The great photographer, Mary Ellen Mark has passed away at the age of 75. She is known for her photojournalistic portraiture and had 16 collections of her work published and has been exhibited at galleries and museums around the world.
Born in suburban Philadelphia, Pennsylvania, Mark began shooting with a Box Brownie camera at the age of nine. She received a BFA in painting and art history and a Masters Degree in photojournalism from the Annenberg School for Communication in 1964. Mark received a Fulbright Scholarship to photograph in Turkey for a year. While there, she also traveled to England, Germany, Greece, Italy, and Spain. In 1967, she moved to New York City, where over the next several years she photographed Vietnam War demonstrations, the women’s liberation movement, transvestite culture, and Times Square, developing a sensibility, according to one writer,
“away from mainstream society and toward its more interesting, often troubled fringes”.
As Mark explained in 1987,
“I’m just interested in people on the edges. I feel an affinity for people who haven’t had the best breaks in society. What I want to do more than anything is acknowledge their existence”.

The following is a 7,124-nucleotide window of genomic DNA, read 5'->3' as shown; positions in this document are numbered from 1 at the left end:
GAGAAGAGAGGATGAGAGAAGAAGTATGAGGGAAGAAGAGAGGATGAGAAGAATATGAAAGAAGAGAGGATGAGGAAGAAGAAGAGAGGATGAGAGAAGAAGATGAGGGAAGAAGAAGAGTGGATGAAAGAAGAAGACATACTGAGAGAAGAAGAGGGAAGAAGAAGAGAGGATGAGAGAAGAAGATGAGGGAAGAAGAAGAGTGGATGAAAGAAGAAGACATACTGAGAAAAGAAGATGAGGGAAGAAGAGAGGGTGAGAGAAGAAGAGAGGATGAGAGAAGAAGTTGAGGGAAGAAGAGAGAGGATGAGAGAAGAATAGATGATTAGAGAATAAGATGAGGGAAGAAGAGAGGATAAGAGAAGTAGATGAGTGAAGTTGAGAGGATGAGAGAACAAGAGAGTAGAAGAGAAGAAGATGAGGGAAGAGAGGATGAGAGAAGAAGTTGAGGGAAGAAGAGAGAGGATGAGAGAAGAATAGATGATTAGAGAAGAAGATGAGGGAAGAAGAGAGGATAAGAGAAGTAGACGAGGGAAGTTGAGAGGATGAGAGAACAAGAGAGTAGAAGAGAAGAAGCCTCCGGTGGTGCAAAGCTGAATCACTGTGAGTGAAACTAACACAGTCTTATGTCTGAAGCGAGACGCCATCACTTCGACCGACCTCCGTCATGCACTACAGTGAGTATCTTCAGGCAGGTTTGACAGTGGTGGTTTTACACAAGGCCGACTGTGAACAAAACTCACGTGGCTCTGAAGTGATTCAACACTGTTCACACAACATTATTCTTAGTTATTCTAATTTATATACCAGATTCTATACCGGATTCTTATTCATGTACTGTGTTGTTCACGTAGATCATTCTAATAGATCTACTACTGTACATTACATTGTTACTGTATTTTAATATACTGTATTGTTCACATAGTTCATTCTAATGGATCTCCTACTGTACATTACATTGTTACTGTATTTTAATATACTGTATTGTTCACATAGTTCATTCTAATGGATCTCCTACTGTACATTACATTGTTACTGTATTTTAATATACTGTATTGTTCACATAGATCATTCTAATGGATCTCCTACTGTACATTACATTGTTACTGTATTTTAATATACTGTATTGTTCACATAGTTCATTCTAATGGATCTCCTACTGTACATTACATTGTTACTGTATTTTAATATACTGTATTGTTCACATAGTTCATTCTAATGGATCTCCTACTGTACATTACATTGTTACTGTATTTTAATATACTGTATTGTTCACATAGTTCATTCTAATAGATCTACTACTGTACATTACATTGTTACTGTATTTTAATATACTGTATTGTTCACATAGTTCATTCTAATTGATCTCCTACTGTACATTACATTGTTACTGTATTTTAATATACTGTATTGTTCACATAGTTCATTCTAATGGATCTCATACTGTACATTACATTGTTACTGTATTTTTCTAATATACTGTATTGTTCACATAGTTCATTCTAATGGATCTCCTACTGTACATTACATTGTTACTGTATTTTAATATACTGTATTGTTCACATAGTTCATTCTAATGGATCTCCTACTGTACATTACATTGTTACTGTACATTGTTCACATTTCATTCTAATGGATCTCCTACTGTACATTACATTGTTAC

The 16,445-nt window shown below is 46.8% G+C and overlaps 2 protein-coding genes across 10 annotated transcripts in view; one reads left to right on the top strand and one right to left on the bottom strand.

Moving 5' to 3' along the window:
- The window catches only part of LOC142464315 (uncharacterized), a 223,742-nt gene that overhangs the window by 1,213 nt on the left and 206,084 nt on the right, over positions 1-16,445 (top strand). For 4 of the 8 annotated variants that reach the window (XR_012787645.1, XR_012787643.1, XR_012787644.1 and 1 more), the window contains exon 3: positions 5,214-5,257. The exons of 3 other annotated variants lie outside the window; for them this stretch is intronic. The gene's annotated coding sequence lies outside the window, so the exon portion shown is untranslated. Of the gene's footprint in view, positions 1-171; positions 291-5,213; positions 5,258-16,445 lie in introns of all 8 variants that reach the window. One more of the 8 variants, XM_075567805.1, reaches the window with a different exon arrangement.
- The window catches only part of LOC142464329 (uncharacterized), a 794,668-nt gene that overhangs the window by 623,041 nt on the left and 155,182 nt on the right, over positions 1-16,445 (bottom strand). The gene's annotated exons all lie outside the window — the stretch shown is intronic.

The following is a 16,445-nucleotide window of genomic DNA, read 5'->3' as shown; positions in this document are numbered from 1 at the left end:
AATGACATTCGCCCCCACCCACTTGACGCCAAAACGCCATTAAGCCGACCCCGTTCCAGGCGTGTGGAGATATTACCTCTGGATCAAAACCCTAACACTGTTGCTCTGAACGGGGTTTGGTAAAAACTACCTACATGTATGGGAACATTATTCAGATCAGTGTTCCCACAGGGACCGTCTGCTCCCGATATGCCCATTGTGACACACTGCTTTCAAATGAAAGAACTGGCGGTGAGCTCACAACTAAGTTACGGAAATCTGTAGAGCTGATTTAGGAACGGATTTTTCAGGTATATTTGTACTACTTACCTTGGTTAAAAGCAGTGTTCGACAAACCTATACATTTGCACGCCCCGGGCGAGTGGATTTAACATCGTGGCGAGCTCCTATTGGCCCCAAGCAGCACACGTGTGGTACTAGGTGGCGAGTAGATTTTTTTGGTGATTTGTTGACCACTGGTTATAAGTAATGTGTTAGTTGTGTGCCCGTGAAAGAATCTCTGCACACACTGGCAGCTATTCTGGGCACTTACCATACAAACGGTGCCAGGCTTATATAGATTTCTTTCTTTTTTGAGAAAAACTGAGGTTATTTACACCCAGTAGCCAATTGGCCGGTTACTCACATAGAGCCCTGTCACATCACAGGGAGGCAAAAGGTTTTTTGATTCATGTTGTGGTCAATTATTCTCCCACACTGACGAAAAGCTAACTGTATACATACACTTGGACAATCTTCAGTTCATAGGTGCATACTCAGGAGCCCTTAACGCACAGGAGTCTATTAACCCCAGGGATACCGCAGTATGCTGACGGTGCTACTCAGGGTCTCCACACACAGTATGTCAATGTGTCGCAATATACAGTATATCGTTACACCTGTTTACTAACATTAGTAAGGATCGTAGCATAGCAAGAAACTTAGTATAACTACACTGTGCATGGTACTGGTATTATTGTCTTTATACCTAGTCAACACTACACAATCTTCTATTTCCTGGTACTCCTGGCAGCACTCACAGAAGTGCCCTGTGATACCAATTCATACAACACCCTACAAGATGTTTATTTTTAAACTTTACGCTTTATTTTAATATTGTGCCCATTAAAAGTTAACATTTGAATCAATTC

Mark also became a unit photographer on movie sets, shooting production stills for films including Arthur Penn’s Alice’s Restaurant (1969), Mike Nichols‘ Catch-22 (1970), Carnal Knowledge (1971) and Francis Ford Coppola‘s Apocalypse Now (1979) among her earliest. For Look magazine, she shot Federico Fellini making Satyricon (1969) and has since been on the sets of more than 100 movies, up through through Baz Luhrmann‘s Australia (2008).
Her photography addressed such social issues as homelessness, loneliness, drug addiction, and prostitution. She works primarily in black and white and she has described her approach to her subjects:
“I’ve always felt that children and teenagers are not ‘children,’ they’re small people. I look at them as little people and I either like them or I don’t like them. I also have an obsession with mental illness. And strange people who are outside the borders of society.
I’d rather pull up things from another culture that are universal, that we can all relate to…”
She left a remarkable body of work for us to ponder and appreciate for eons.